Last time I was in PA, Uncle Harry and Aunt D brought over dinner from Pinocchio’s, Gam’s favorite pizza place.

But she doesn’t get pizza. She gets a tuna hoagie (or sub for you Colorado people). She’s convinced that Pinocchio’s has special tuna. And never wants to hear it when I tell her that all tuna comes out of a can.

“Gam, it’s all the same. I could make you one of those.”

“No you couldn’t. This tuna is white, and sweet, and they’re the only people who have it.”

Anyway. She saved half of her hoagie for lunch the next day. And this is what she said as she unwrapped it.

“Did you happen to see your Uncle Harry eyin’ my sandwich last night?”

“No, why?”

She looks up snidely.

“Oh, he was. And I said to him, ‘up yours.’


“I only said it with my eyes. And it’s the only reason I have this beautiful half a sandwhich here for my lunch. Chess.”



Optimism, Take 2

I wake up to a buzzing phone. It’s Gam. And it’s 6:30 a.m.


“Jenny? It’s Gammy! And I’m just calling you to tell you that today is going to be a GOOD day, with the help of the Lord.”

“Oh yeah?” I roll over and squint at the clock. Yep. It’s 6:30.

“Chess! Because you’re going to pray it so, aren’t you?”

“Of course.”

“Ok. And we’re OFF! Talk to you tomorrow!”


The cancer (never referred to as such . . . Gam always says “this thing” or “this disease,” or, my favorite, “this silly thing that they say I’ve got” . . . ) is a little unpredictable. It gives her good days where she feels like dancing and going on dates; and bad days where she can’t stay awake for more than a few moments at a time and wonders if “this is it.”  I hate those days.

But the Optimism keeps her going. Maybe it keeps me going, too. It’s her extra Ninja Trait, and by far my favorite.

If were a silly thing like cancer, I wouldn’t want to mess with Gam today. It’s going to be a good one.


“Don’t wear your hair up–ever.”

I called Gam this morning. She’s in good ninja spirits. Samurai, even.


“It’s been a good day so far,” she proudly reports. “I had a delightful breakfast. Somebody hung a cake on my doorknob, so I ate the whole thing.”

“A cake? On your doorknob?”

She takes the are you stupid tone. “Well they’re not going to fit underneath it.”

I smile. Of course not.

“Actually there were three cakes on my doorknob today. But I only ate one. People here are trying to fatten me up.”

I think it’s a beautiful thing to live in a world where your neighbors tie cakes to your door and you don’t question whether or not they’ve been poisoned-and where you can forgive the copious amounts of cat hair baked into every bite.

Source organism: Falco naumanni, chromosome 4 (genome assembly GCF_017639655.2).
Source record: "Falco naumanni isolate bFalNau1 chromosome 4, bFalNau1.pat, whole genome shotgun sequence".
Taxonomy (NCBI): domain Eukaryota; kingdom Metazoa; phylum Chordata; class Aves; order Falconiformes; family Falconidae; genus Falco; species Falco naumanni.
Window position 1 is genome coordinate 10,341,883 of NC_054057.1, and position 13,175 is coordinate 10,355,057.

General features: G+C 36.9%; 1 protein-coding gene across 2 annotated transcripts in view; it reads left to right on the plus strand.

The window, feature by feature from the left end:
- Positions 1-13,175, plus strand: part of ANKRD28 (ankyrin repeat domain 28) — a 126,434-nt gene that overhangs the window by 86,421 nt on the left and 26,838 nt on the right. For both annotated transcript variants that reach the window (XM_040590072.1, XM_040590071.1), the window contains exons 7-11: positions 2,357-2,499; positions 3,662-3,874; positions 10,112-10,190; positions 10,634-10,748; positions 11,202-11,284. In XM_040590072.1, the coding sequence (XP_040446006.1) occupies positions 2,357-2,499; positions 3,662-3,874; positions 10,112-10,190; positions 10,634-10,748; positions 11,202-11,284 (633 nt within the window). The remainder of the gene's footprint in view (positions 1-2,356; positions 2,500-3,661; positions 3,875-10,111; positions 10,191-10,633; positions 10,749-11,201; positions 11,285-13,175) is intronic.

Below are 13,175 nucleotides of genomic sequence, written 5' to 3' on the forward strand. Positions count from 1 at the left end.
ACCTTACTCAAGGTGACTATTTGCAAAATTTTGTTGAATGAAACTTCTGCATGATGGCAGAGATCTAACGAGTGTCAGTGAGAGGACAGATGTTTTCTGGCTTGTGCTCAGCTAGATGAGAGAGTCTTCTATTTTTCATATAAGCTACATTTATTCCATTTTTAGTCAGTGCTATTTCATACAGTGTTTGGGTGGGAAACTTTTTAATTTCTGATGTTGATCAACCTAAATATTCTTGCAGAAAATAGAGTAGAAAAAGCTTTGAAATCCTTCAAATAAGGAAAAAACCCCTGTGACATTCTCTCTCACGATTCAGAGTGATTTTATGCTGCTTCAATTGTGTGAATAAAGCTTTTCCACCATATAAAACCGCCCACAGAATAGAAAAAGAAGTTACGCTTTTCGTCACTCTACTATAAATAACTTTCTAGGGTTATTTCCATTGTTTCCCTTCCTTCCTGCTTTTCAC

She asks what I’m doing today, and I tell her I’m going to go for a run because its mid-sixties and beautiful and not a cloud in the sky. She tells me Colorado has “doppy” weather–whatever that means.

Then I mention that I’m going to wedding this evening, and she gets very excited.

“Oh, what big fun! What are you wearing to the wedding?!”

I honestly haven’t figured that out yet. So I make something up.

“I think I might wear this black dress I have. Its kinda like the one Audrey Hepburn wore in Breakfast at Tiffany’s.”

“Ohhhh….I love that movie. She wore a hat with that dress–you got a hat?

“No Gam. No hat.”

“Well promise me you’ll wear your hair down? I don’t like it when you wear your hair all snatched back. Bleh.”

I smile and roll my eyes. Always honest. But seriously–what girl wouldn’t kill for a pal that will be that honest with you?

Like the time she told me I needed to bangs because my forehead was too big, or that I needed to learn how to properly work my Polish nose? Or when I was wrestling with an eating disorder–the evening when she quietly wrapped an arm around my waist and whispered in my ear that perhaps we both needed to gain some weight, and that she would help and we’d do it together?

I’m thankful. Ok, maybe I could do without the “bleh” sound effects. But I’m thankful.

“Did you hear me, Jennifer? Don’t wear it up! Ever!”

“I’ll wear it down tonight. Heck, I might even curl it.”

She squeals.

I’m lying.

“Jenny, Jesus curled my hair this morning.”

(Oh boy. Here we go.)

“Well you know I can’t see to put my hair up in rollers. But this morning, it got up–chess, it did. I just took a piece of hair and said ‘Lord, help me with this one?’ and he did. And then I took enough piece of hair and said ‘Lord, help me with this one, too?’ and sure enough–Loretta came in to give me my belly-shot, and she said ‘Wow, Pat–how did you get your hair up so perfectly in those rollers?’ and I put my hands in the air and said ‘Thank you Jesus, thank you Lord, for my beautiful hairdo!’

Thank you Jesus, thank you Lord, for doing hair. That definitely falls into the other-duties-as-assigned category. And for “doppy” weather.

And mostly for giving me a ninja for a grandma.